Legal matters in 50th Ward ongoing after run-off

By Darryl Holliday

The heated 50th Ward race between Alderman Bernard Stone and challenger Debra Silverstein has become more contentious as election officials continue to look into funds related to Stone’s campaign.

A complaint was filed with the Illinois State Board of Elections alleging that a local group, Concerned Citizens of the 50th Ward, failed to file disclosure reports detailing money it received. The group paid for anti-Silverstein campaign mailings and so-called robocalls to voters.

“There’s an issue of whether the Concerned Citizens of the 50th Ward is an independent educational group or simply a campaign appendage,” said James Nally, a lawyer representing Silverstein.

Nally questioned whether all contributions to the group have been reported.

“If you look at the amount of activity this group had, it would appear they spent in excess of $12,000, yet that’s all they’ve reported up to now,” he said. “The mail-houses don’t work for free.”

Contradictory A-1 reports, detailing contributions of at least $1,000 made since Jan. 1, were filed by the organization, Nally said. One of the reports originally identified three individuals as providing in-kind contributions for the mailings. Another A-1 was later reported and said the money, $12,000, had come from Alderman Bernard Stone’s campaign, which he later admitted to funding but said was unintentional.

“When it was formed, the organization said they were not supporting or opposing any candidates,” Silverstein said. “Then they came out with anti-Debra Silverstein, pro-Berny Stone mailings—many of them.”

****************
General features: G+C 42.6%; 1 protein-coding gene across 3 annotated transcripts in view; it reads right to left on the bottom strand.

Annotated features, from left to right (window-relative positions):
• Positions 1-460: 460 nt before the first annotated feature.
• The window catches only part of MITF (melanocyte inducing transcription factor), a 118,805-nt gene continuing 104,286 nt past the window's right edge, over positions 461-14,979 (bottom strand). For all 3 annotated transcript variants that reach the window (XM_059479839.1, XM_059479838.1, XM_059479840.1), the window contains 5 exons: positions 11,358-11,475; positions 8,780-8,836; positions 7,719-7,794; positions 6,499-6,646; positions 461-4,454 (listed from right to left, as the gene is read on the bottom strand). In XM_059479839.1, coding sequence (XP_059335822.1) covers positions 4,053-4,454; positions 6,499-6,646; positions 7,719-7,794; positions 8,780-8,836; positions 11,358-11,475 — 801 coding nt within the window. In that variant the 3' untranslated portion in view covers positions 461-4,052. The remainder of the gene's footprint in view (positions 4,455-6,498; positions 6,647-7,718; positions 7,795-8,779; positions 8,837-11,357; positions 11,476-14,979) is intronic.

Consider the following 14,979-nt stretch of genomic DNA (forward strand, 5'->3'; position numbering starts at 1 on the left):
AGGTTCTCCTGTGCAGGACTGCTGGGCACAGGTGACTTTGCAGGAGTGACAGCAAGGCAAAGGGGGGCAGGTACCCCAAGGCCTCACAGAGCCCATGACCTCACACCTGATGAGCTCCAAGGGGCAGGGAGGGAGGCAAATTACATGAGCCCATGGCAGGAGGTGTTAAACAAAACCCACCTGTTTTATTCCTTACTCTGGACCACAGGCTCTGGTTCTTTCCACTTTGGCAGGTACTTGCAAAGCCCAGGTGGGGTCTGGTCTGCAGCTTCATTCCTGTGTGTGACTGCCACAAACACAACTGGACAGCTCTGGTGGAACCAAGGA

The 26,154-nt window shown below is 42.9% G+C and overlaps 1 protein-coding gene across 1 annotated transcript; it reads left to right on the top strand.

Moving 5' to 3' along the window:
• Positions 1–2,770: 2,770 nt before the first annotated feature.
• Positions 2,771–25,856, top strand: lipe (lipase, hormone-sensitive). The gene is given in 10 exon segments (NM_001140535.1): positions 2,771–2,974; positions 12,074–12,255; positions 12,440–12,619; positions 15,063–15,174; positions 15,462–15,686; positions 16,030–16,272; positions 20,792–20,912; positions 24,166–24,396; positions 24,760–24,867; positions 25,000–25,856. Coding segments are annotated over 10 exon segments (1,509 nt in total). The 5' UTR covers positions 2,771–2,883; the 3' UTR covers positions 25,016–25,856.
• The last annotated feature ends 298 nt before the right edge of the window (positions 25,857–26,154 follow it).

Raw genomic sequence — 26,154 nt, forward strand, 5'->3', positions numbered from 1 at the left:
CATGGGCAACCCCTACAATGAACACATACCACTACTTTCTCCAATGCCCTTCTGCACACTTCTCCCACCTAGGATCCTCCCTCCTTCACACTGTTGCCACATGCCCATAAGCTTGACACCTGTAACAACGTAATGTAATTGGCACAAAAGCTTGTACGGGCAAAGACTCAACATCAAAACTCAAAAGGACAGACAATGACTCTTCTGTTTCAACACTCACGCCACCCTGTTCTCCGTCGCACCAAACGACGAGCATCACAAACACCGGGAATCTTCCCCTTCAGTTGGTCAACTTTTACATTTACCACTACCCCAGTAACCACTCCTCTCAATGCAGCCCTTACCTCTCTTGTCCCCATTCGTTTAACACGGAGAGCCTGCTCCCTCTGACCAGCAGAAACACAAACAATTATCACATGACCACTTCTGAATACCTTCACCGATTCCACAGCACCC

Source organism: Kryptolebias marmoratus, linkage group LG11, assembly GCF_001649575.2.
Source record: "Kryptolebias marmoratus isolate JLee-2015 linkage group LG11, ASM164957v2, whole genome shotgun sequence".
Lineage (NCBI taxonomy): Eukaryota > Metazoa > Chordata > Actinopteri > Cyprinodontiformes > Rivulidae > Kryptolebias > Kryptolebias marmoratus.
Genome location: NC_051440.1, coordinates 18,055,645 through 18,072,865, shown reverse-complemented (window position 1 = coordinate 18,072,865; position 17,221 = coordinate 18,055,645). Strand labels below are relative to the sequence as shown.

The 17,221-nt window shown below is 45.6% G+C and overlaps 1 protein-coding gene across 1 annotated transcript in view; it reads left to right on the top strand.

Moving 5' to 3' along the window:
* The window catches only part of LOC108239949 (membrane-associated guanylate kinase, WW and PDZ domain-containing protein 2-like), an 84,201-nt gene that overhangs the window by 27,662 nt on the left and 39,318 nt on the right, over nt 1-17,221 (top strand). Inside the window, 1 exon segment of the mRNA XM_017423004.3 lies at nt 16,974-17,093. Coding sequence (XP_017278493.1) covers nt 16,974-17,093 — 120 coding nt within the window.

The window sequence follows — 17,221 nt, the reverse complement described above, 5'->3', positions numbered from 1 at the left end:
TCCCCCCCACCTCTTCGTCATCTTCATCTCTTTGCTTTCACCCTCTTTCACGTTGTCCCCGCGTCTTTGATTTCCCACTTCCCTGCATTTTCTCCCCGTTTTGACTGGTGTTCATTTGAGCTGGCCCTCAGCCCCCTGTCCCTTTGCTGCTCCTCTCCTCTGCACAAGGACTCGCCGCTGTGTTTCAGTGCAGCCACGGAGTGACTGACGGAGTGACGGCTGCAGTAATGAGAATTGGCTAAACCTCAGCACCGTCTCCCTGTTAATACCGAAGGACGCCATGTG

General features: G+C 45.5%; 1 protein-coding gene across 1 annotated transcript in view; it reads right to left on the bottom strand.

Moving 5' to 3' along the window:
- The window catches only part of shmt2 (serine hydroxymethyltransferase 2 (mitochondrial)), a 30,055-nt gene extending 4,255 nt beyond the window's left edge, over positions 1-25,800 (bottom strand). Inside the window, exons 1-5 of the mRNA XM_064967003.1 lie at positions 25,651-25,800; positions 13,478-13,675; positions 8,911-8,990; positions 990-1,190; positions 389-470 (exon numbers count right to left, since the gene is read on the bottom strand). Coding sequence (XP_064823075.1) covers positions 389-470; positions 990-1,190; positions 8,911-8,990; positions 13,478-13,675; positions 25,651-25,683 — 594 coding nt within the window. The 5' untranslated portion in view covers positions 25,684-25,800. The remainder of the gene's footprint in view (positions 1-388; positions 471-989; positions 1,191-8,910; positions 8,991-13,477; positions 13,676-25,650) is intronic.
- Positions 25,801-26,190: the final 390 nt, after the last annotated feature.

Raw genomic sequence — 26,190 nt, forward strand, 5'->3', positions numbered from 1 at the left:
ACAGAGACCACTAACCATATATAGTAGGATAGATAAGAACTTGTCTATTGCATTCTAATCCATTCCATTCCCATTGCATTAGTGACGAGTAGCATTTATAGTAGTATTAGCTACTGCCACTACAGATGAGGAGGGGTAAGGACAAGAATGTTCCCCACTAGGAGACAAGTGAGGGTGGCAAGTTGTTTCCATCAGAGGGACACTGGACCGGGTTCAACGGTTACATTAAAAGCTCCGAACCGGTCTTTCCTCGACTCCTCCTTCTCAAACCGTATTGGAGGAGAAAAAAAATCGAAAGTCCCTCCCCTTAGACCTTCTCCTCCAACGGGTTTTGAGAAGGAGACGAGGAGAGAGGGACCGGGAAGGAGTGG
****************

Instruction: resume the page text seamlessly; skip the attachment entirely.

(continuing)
This isn’t the first clash between Silverstein, wife of Illinois Sen. Ira Silverstein, and the 83-year-old Stone. Sen. Silverstein defeated Stone in his 2008 bid for the 50th Ward Democratic Committeeman seat and Stone recently called Ms. Silverstein, a certified public accountant, a “housewife” in a Sun-Times article.

Stone also questioned some of Silverstein’s contributions because various local unions, including Unite Here Local 1, SEIU Illinois and the Chicago Teachers Union, have contributed thousands of dollars to her campaign since Jan. 1.

“She’s a captive of the union,” Stone said. “And of course the unions man most of the polling places on election day.”

During the general municipal elections, Silverstein was one of the few candidates to be endorsed by Mayor-elect Rahm Emanuel, who is expected to continue his support for her during the run-off.

Stone, however, said he has the support of two of the original three “change” candidates who didn’t make the runoff, Ahmed Khan and Michael Moses.

“Throughout the campaign we had various issues and agendas that we had presented,” Khan said. “After the election, Alderman Stone was the candidate willing to sit down with me and see what those ideas are.”

A vote for Stone is a vote for stability, said Khan, who also noted with the budgetary pressures facing City Council, he doesn’t think Silverstein has the knowledge or experience needed to face the challenges ahead.

“We don’t have time right now for a learning process,” he said.

Stone is campaigning for his 11th term in office. Initially elected in 1973, Stone notes his elimination of a food desert on the ward’s east end and an increase in construction on Devon Avenue as some of his accomplishments.

Increased action on needed city services for residents, major economic development and the promotion of an “international marketplace” are part of Silverstein’s platform she hopes will sway enough voters to elect her when the April 5 run-off comes. She said these are all points Stone has fallen short on.

Having won 33 percent of the votes in the Feb. 22 election, Silverstein notes a majority—63 percent—of those who cast ballots against Stone and says that’s evidence the neighborhood is ready for change.

Stone, who won 37 percent of the vote, said he’s confident he will be able to win an 11th term.

However, the question of Stone’s contribution to the Concerned Citizens of the 50th Ward lingers. A hearing was held on March 3 and a public hearing on March 30, where evidence was presented by Silverstein’s lawyers regarding the nondisclosure of funds by the group.

Silverstein’s lawyers anticipate a decision by the Illinois State board of elections regarding the case in the coming months.